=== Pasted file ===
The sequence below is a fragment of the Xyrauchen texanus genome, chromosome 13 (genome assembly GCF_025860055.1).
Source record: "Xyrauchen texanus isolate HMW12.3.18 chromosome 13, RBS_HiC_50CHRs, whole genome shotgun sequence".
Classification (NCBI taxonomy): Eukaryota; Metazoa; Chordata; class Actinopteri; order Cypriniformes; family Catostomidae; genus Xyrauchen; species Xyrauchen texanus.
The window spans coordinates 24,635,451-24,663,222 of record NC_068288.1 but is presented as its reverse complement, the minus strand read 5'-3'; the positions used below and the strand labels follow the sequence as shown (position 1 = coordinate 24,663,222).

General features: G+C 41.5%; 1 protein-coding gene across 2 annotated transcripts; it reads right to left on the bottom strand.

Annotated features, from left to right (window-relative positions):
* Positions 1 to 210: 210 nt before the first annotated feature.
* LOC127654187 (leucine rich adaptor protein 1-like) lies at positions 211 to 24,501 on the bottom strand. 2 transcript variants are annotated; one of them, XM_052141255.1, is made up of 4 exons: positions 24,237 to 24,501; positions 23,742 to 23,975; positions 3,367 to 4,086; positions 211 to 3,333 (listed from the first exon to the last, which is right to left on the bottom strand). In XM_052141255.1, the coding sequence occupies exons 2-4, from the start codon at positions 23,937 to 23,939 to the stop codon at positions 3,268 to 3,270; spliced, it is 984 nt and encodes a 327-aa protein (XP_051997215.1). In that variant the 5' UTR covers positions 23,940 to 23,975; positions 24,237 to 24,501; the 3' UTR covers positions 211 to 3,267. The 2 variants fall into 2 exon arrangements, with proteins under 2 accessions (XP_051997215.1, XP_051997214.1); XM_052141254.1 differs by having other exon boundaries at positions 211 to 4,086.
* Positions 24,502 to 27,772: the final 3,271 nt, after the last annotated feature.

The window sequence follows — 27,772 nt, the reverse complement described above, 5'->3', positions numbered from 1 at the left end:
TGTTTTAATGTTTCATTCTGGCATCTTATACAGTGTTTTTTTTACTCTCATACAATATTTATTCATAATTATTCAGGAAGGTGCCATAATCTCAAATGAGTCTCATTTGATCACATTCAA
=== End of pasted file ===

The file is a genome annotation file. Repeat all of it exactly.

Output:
The sequence below is a fragment of the Xyrauchen texanus genome, chromosome 13 (genome assembly GCF_025860055.1).
Source record: "Xyrauchen texanus isolate HMW12.3.18 chromosome 13, RBS_HiC_50CHRs, whole genome shotgun sequence".
Classification (NCBI taxonomy): Eukaryota; Metazoa; Chordata; class Actinopteri; order Cypriniformes; family Catostomidae; genus Xyrauchen; species Xyrauchen texanus.
The window spans coordinates 24,635,451-24,663,222 of record NC_068288.1 but is presented as its reverse complement, the minus strand read 5'-3'; the positions used below and the strand labels follow the sequence as shown (position 1 = coordinate 24,663,222).

General features: G+C 41.5%; 1 protein-coding gene across 2 annotated transcripts; it reads right to left on the bottom strand.

Annotated features, from left to right (window-relative positions):
* Positions 1 to 210: 210 nt before the first annotated feature.
* LOC127654187 (leucine rich adaptor protein 1-like) lies at positions 211 to 24,501 on the bottom strand. 2 transcript variants are annotated; one of them, XM_052141255.1, is made up of 4 exons: positions 24,237 to 24,501; positions 23,742 to 23,975; positions 3,367 to 4,086; positions 211 to 3,333 (listed from the first exon to the last, which is right to left on the bottom strand). In XM_052141255.1, the coding sequence occupies exons 2-4, from the start codon at positions 23,937 to 23,939 to the stop codon at positions 3,268 to 3,270; spliced, it is 984 nt and encodes a 327-aa protein (XP_051997215.1). In that variant the 5' UTR covers positions 23,940 to 23,975; positions 24,237 to 24,501; the 3' UTR covers positions 211 to 3,267. The 2 variants fall into 2 exon arrangements, with proteins under 2 accessions (XP_051997215.1, XP_051997214.1); XM_052141254.1 differs by having other exon boundaries at positions 211 to 4,086.
* Positions 24,502 to 27,772: the final 3,271 nt, after the last annotated feature.

The window sequence follows — 27,772 nt, the reverse complement described above, 5'->3', positions numbered from 1 at the left end:
TGTTTTAATGTTTCATTCTGGCATCTTATACAGTGTTTTTTTTACTCTCATACAATATTTATTCATAATTATTCAGGAAGGTGCCATAATCTCAAATGAGTCTCATTTGATCACATTCAA